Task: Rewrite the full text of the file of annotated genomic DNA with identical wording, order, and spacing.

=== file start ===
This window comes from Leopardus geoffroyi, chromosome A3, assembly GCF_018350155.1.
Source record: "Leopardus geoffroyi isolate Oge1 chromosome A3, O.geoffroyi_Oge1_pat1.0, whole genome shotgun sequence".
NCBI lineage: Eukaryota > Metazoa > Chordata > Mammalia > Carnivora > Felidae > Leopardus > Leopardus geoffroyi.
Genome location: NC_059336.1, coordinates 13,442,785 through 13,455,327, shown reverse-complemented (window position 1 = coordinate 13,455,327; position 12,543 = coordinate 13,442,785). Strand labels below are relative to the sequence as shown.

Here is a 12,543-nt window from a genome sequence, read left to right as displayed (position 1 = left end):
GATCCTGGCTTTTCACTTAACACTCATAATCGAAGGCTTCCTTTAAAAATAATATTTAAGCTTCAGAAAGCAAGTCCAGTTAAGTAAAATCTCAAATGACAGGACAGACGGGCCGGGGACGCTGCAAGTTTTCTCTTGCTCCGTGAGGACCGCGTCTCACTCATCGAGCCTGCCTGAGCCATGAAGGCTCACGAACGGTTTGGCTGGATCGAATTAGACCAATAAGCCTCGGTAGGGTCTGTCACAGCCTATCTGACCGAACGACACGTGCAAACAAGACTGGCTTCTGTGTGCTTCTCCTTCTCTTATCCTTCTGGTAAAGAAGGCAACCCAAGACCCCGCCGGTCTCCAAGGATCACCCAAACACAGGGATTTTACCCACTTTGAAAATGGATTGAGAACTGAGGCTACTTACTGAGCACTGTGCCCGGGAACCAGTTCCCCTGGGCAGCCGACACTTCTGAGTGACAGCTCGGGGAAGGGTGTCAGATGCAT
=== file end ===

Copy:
This window comes from Leopardus geoffroyi, chromosome A3, assembly GCF_018350155.1.
Source record: "Leopardus geoffroyi isolate Oge1 chromosome A3, O.geoffroyi_Oge1_pat1.0, whole genome shotgun sequence".
NCBI lineage: Eukaryota > Metazoa > Chordata > Mammalia > Carnivora > Felidae > Leopardus > Leopardus geoffroyi.
Genome location: NC_059336.1, coordinates 13,442,785 through 13,455,327, shown reverse-complemented (window position 1 = coordinate 13,455,327; position 12,543 = coordinate 13,442,785). Strand labels below are relative to the sequence as shown.

Here is a 12,543-nt window from a genome sequence, read left to right as displayed (position 1 = left end):
GATCCTGGCTTTTCACTTAACACTCATAATCGAAGGCTTCCTTTAAAAATAATATTTAAGCTTCAGAAAGCAAGTCCAGTTAAGTAAAATCTCAAATGACAGGACAGACGGGCCGGGGACGCTGCAAGTTTTCTCTTGCTCCGTGAGGACCGCGTCTCACTCATCGAGCCTGCCTGAGCCATGAAGGCTCACGAACGGTTTGGCTGGATCGAATTAGACCAATAAGCCTCGGTAGGGTCTGTCACAGCCTATCTGACCGAACGACACGTGCAAACAAGACTGGCTTCTGTGTGCTTCTCCTTCTCTTATCCTTCTGGTAAAGAAGGCAACCCAAGACCCCGCCGGTCTCCAAGGATCACCCAAACACAGGGATTTTACCCACTTTGAAAATGGATTGAGAACTGAGGCTACTTACTGAGCACTGTGCCCGGGAACCAGTTCCCCTGGGCAGCCGACACTTCTGAGTGACAGCTCGGGGAAGGGTGTCAGATGCAT